1. Smart and timely price increases: Companies that performed well were able to realize multiple price increases – leveraging brand strength, strong customer relationships, and a detailed understanding of customer and product profitability. The most successful companies were able to model and respond to cost increases from raw material, packaging, labor, and transportation, and take price increases while continuing to grow the top line. A true understanding of customer, consumer, and category dynamics was necessary to push through prices increases and reduce promotional spending without impacting market share.
  2. Quick, effective reaction to supply chain disruptions: Successful companies quickly reacted and managed through disruptions, prioritizing profitability via product portfolio rationalization, implementing flexible formulations, and employing a design-to-value approach to lower costs. This demanded not only agility from supply chain teams but also close integration with commercial functions.

In other words, the Clear Winners ensured end-to-end cross-functional connectivity, prioritized relentlessly, and demonstrated agility – the result of which was success at growing revenue while increasing margin and retaining customers. They knew what their customers needed and would pay for, didn’t try to sell them much else, and demonstrated enough pricing power to overtake the impacts of inflation. However, given the current state of the consumer, the macroeconomy, and supply chains, many consumer products companies will struggle to deliver future margin gains. Perhaps the most important driver of profitability over the last year – raising prices – is unlikely to be widely available as lever.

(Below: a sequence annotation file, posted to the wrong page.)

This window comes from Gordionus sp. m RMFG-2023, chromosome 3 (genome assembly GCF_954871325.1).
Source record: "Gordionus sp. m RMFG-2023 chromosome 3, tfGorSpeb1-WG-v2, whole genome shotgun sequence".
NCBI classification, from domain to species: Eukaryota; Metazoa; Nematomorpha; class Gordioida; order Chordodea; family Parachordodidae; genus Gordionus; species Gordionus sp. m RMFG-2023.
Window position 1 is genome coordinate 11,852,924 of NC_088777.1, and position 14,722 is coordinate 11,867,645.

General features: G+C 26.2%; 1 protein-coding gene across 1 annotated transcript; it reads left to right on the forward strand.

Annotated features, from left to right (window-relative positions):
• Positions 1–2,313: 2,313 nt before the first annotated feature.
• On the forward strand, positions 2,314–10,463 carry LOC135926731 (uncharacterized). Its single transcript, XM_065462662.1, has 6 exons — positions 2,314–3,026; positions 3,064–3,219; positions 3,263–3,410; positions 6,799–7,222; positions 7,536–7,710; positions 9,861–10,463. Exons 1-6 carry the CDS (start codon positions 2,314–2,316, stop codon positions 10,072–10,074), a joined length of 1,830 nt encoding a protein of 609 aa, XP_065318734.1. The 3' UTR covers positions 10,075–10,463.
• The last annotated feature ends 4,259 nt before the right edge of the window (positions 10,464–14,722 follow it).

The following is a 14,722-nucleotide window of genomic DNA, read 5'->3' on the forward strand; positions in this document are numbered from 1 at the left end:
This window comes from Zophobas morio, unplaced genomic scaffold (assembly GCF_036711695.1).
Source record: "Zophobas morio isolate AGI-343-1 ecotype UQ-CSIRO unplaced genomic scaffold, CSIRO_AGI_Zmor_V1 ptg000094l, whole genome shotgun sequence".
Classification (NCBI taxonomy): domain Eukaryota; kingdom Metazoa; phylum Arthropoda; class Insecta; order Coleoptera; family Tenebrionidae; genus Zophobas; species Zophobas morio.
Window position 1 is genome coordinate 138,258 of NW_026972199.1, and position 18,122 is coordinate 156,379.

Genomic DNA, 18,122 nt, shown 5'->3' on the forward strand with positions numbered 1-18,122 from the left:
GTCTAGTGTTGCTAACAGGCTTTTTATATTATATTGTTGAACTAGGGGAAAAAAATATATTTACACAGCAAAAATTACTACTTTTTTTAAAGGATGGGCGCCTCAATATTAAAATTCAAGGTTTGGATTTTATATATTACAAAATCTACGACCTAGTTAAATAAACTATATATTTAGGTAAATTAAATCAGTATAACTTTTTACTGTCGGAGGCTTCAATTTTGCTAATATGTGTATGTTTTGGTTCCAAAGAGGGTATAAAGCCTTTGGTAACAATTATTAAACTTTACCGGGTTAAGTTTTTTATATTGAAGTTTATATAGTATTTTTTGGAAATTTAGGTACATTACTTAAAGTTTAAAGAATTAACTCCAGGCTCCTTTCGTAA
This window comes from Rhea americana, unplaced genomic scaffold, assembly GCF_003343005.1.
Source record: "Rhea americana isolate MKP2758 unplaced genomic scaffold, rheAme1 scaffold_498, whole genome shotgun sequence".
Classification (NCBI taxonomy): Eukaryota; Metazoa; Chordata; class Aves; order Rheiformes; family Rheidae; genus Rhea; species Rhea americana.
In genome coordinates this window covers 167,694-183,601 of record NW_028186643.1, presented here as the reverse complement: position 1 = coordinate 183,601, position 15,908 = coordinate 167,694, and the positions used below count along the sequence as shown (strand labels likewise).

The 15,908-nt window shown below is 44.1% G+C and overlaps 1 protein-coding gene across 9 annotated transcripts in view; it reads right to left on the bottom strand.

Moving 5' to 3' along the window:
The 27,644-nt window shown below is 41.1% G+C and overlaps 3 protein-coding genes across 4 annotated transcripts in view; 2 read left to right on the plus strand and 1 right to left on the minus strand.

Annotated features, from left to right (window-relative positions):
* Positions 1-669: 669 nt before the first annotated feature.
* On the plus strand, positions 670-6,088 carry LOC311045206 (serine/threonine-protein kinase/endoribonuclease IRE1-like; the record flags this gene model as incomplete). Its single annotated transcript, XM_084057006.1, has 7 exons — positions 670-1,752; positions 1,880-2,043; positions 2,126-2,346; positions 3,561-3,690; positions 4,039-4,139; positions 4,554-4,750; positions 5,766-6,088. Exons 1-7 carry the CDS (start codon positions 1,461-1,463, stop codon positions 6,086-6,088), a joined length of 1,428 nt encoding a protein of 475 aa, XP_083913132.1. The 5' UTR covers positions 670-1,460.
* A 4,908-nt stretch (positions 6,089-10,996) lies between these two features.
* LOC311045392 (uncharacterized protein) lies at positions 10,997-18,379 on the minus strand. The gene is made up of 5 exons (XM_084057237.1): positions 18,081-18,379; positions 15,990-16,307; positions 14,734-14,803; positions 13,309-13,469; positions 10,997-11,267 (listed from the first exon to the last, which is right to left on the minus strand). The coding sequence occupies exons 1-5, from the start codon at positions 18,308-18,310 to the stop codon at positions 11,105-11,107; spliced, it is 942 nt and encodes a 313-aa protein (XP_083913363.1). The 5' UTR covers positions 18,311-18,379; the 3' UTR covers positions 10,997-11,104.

Successful companies must find new ways to add value while keeping a few key strategies in mind:

  • Adopt an internal activist investor mindset: Seek out structural productivity improvement opportunities and break down the norms of the past; evaluate cross-platform, cross-business unit opportunities and the participation strategy of the business.
  • Manage margin even more closely: Develop or reinvigorate an integrated margin management approach and ensure incentives and processes enable the high degree of cross-functional collaboration required to do this well.
  • Make the right pricing calls: Innovate price-pack architecture to improve affordability while making strategic and surgical pricing and promotion investments; lean on analytics and break from reflexive repetition of prior promotional events.
  • Implement a total cost of ownership (TCO) approach to de-risk supply chains: Understand all the implications of supply chain choices and use a TCO mindset to drive supply chain improvements such as diversifying the supply base; balancing cost, speed, and flexibility; and shortening the length of the end-to-end supply chain.

Success in 2023 will demand bold actions and new thinking. CP companies that act now to set aspirational goals, reenergize collaboration, and focus on agile, efficient execution will have the best chance at success.